Doing low cost telepresence (for under $200)

Posted on October 08, 2015 in DIY • 7 min read

With a friend, we recently started a project of building a project of low cost telepresence robot (sorry, link in French only).

The goal is to build a robot that could be used to move around a room remotely, and stream audio and video in both directions. Our target budget is $200. We got a first working version (although it does not yet stream audio), and it is time for some explanations on the setup and how to build your own =) All the instructions, code and necessary stuff can be found at our git repo.

Screen capture

3D model

Basic idea

When taking part in a group meeting remotely, using some videoconference solution, it is often frustrating not being able to move around the room on the other side. This prevents us from having parallel discussions, and if the remote microphone is poor quality, we often do not hear clearly everybody speaking. Plus, someone speaking may be hidden by another speaker and many other such problems happen.

The goal was then to find a solution to do videoconferences (streaming both audio and video in both directions) and be able to move on the other side, to be able to see everyone and to come closer to the current speaker. Commercial solutions exist but they are really expensive (a few thousands dollars). We wanted to have the same basic features for $200, and it seems we almost achieved it!

Bill of Materials

The whole system is built around a Raspberry Pi and a PiCamera, which offer decent performances at a very fair price. The rest is really basic DIY stuff.

Here is the complete bill of materials:

Total: $140

Notes: * We had to use a Raspberry Pi model 2 for the nice performance boost on this model. Even more important is the increased number of GPIOs on this model, with 2 usable hardware PWMs (provided that you don’t use the integrated sound card output). This is useful to control the two wheels with hardware PWM and have a precise control of the move. The camera holder can be safely controlled with a software PWM and we did not experience any troubles doing so. * You can easily replace those parts by equivalent ones as long as you keep in mind that the battery pack should be able to provide enough current for the raspberry pi and the servos. We used standard USB battery packs for simplicity and user friendliness. However, they are more expensive than standard modelling lithium batteries and provide less current in general. * We had to use two battery packs. Indeed, the peak current due to the servos starting was too excessive for the battery pack and it was crashing the raspberry pi. Using two separate alimentation lines for the raspberry pi and the servos, we no longer have this problem and this solution is easier than tweaking the alimentation line until the raspberry pi stops freezing (which it may never do).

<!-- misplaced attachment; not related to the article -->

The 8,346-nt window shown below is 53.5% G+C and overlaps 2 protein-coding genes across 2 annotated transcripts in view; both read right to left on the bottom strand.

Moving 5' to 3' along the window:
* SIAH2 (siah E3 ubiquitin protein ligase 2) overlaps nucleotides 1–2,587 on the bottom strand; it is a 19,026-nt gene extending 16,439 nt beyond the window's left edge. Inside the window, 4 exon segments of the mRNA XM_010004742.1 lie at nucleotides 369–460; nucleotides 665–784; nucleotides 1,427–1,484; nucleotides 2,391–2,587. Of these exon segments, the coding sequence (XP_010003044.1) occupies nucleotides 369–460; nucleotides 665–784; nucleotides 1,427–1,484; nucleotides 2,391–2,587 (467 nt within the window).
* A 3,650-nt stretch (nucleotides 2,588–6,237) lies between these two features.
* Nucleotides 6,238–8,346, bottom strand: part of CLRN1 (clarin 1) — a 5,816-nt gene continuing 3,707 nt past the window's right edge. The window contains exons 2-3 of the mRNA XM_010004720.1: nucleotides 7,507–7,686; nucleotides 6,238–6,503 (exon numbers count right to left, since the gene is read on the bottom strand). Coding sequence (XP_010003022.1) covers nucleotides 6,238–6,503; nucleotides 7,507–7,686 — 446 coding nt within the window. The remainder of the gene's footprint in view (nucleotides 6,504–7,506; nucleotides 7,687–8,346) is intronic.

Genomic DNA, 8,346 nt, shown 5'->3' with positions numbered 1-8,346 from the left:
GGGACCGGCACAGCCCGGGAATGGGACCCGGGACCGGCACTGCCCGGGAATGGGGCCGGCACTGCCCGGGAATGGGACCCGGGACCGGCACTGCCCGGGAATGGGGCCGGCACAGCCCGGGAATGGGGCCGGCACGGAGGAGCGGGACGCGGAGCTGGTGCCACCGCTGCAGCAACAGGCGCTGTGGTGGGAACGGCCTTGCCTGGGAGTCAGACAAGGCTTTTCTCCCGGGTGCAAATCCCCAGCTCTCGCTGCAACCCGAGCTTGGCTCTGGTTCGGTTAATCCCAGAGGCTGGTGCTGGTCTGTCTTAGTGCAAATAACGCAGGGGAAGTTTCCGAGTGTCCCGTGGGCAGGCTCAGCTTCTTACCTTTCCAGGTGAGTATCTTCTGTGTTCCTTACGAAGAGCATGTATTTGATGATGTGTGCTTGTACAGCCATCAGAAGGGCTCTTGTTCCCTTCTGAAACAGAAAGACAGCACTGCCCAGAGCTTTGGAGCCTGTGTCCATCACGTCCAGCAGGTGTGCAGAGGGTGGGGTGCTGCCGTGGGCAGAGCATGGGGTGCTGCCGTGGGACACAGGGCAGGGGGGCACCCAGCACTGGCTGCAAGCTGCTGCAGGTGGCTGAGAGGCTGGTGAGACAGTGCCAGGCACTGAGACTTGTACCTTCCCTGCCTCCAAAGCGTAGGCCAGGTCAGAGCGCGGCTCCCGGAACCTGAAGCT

For the next version, we plan to add: * 1 small 5” HDMI screen - $59.95 * 1 bluetooth speaker with integrated mic - $14 * 1 usb bluetooth adapter for the speakers - $14

Total with these parts: $228

Notes: * We used an HDMI screen as the official RaspberryPi screen uses most of the GPIOs pins, which we need. * We decided to use bluetooth speakers as the integrated sound card was not usable as we were using the two hardware PWM lines for motion. This way, we have a speaker with a built-in microphone, which smaller than having the two of them separately. * The USB bluetooth adapter is impressively expensive, but it is the only one we found at the moment which we were sure would be compatible with Linux without any problems. Plus others adapters we found were not much cheaper. * The total budget is $223 without shipping. It is a bit over the initial budget goal, but we can easily lower it to $200. Indeed, we did not especially look for the cheaper parts. In particular, we bought the servos from Adafruit and I think we can find some servos for less (especially the camera holder servo, which can be a micro servo at $5 and should be enough). The bluetooth adapter is quite expensive as well and we could find a cheaper one I think. Budget shrinkage will be our next goal, once we have everything working.